2014-04-04 07:01:01 - Power Infrastructure Tracker in East Africa - a new market research report on companiesandmarkets.com
East Africa´s infrastructure development lags behind that of the Southern African region and that of the West African States. East Africa has the lowest access to electrical power and smallest per capita generation compared to all the other sub-regions on the African continent.
The demand for electricity in East Africa is expected to grow at 5.3% annually,.
Government has prioritised energy development and as a result, significant investment is being channelled towards the development of power infrastructure.
The potential for power infrastructure development creates substantial opportunities for investors globally; however, it is crucial to understand the unique opportunities and challenges of the East African region and the individual countries.
Most of the investment will have to come from private companies, multilateral loans and governments
in the regions. Energy and electricity has become a real business issue and not just a development agency issue.
There exists potential for intraregional energy and trade integrations and this will create opportunities to reduce costs and ensure greater reliability and sustainability of power supply throughout the region.
All East African countries would need to invest significantly in cross-border interconnections to expand the electricity trade.
If cross-border interconnectors develop and ensure more power flows more readily across the region, then they could position Ethiopia, Rwanda, Sudan, Uganda and Tanzania as net exporters of electricity, while Kenya and Burundi could operate as net importers.
The ability of these East African countries to deliver the necessary investments in hydro power is crucial to positioning them to supply to export markets and fast-tracking regional power trade.
The key drivers for power infrastructure development in East Africa include economic development and the increasing demand for electricity, large quantities of gas finds and the drive towards regional interconnection.
The restraints in development include the lack of investment and finance, limited private-sector participation, political instability and the lack of local skills, human capacity and industries.
It is expected that the energy mix in Kenya will diversify leading up to 2020, from 2012, where almost half of all the power generated is from hydro. This creates the opportunity for significant power infrastructure development.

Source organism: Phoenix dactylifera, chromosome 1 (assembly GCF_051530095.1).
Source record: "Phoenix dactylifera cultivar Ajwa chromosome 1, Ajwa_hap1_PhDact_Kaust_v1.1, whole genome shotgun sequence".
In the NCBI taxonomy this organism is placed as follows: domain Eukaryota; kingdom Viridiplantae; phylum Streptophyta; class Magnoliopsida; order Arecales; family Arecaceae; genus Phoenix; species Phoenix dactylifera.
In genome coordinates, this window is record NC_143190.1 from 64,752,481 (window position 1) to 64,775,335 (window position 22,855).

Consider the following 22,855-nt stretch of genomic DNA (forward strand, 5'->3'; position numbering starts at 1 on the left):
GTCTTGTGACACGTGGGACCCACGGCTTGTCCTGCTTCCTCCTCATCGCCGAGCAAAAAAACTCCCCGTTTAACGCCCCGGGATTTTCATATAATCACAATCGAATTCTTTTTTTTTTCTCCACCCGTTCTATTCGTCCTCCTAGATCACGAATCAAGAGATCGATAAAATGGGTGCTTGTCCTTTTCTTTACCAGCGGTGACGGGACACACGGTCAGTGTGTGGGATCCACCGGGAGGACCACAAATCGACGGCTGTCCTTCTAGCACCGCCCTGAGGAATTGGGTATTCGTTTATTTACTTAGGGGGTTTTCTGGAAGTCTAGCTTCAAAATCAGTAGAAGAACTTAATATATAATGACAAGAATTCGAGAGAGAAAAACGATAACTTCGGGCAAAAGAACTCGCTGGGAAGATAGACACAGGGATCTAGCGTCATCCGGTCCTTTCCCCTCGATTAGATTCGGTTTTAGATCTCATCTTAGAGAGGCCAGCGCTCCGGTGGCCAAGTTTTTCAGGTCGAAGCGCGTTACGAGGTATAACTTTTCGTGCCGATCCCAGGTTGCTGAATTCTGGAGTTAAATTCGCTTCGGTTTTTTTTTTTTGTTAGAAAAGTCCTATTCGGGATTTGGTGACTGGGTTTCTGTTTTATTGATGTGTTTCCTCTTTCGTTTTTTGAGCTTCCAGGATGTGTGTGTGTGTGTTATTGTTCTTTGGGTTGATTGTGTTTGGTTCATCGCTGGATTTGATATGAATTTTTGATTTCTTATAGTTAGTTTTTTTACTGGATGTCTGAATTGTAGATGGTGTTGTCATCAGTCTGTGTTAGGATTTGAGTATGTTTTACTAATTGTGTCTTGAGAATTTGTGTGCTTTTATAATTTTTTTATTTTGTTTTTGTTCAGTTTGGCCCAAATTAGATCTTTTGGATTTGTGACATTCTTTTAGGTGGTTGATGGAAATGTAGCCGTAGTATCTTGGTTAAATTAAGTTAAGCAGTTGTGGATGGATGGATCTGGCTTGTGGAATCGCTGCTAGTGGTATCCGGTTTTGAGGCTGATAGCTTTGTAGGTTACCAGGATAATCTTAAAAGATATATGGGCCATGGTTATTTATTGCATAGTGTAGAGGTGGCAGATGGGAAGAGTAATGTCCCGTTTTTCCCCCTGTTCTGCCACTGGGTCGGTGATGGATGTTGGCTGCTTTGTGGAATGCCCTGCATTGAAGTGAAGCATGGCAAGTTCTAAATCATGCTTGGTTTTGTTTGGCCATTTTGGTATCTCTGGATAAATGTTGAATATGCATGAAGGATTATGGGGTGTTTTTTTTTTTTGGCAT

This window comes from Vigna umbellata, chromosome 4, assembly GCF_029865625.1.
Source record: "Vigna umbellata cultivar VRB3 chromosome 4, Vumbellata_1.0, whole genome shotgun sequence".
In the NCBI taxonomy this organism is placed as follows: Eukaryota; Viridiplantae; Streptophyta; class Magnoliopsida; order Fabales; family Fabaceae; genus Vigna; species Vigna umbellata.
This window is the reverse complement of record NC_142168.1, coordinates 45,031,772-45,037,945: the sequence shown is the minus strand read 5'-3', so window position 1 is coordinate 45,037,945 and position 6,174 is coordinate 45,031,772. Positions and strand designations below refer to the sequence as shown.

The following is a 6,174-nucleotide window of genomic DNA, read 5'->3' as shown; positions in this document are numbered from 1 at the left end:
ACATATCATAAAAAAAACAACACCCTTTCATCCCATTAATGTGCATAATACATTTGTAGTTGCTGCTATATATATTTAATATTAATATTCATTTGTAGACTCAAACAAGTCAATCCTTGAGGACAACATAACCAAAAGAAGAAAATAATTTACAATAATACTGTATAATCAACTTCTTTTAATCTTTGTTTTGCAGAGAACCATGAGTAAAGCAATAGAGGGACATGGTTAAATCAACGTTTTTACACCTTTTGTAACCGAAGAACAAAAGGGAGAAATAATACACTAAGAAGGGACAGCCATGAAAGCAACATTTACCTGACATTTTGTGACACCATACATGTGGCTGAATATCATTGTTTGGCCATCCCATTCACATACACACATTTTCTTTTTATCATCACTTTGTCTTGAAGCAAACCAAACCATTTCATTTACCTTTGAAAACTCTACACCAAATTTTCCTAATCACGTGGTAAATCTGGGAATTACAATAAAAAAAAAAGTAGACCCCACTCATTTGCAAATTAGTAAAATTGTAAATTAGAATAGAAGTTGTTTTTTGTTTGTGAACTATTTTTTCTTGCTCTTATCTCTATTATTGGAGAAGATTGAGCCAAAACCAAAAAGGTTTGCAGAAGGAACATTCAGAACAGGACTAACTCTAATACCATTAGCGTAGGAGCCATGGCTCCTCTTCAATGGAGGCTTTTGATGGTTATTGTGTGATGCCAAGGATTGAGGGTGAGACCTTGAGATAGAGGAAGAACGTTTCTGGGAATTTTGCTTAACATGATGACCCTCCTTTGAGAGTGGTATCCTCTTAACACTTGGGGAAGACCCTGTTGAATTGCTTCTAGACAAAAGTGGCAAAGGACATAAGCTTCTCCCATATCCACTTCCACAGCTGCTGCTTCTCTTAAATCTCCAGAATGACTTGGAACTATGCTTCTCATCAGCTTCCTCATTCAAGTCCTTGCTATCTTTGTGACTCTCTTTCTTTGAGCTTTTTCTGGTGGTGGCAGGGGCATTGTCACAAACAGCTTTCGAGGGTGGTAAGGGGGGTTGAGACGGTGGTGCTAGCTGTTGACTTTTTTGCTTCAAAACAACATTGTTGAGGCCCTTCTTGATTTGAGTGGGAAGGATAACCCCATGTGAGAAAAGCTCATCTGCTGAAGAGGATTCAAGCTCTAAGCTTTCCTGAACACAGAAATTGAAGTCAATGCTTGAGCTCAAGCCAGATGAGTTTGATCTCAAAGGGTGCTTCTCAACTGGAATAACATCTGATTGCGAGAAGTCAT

However, Rwanda will continue to invest in hydro power due to the low cost of hydro power, the drive to increase installed capacity through the development of domestic energy resources and the available attractive Renewable Energy Feed in Tariff (REFIT) scheme. There is a growing domestic opportunity to engage in Rwanda´s power sector as the Energy, Water and Sanitation Authority (EWSA) has been making greater use of local contractors in new projects.
From a long-term perspective, Uganda has the potential to become an exporter in the East African power pool. Transmission lines are already in place, but the development of power generation infrastructure is still lacking.
It is expected that Uganda will offer the majority of its infrastructure projects to Chinese companies. Chinese companies´ offer to option to be paid from future oil revenue, which positions them as preferred companies. It is expected that oil production will start within the next years in Uganda.
Due to the increasing power demand and the consecutive years of droughts, Tanzania is facing significant challenges with regards to power shortages. The government of Tanzania and the Tanzania Electric Supply Company (TANESCO) continue to drive the installation and procurement of new power plants.
The large gas finds in East Africa mapped the region into a major participant in the world gas market and it is attracting large international participants. Gas development plans, financing for infrastructure and partnership with international companies will be critical for successful development of this sector.
It is important to note that, even though there are ambitious development plans for power infrastructure in place, in reality, the development of and investment into these projects are slow and not guaranteed.
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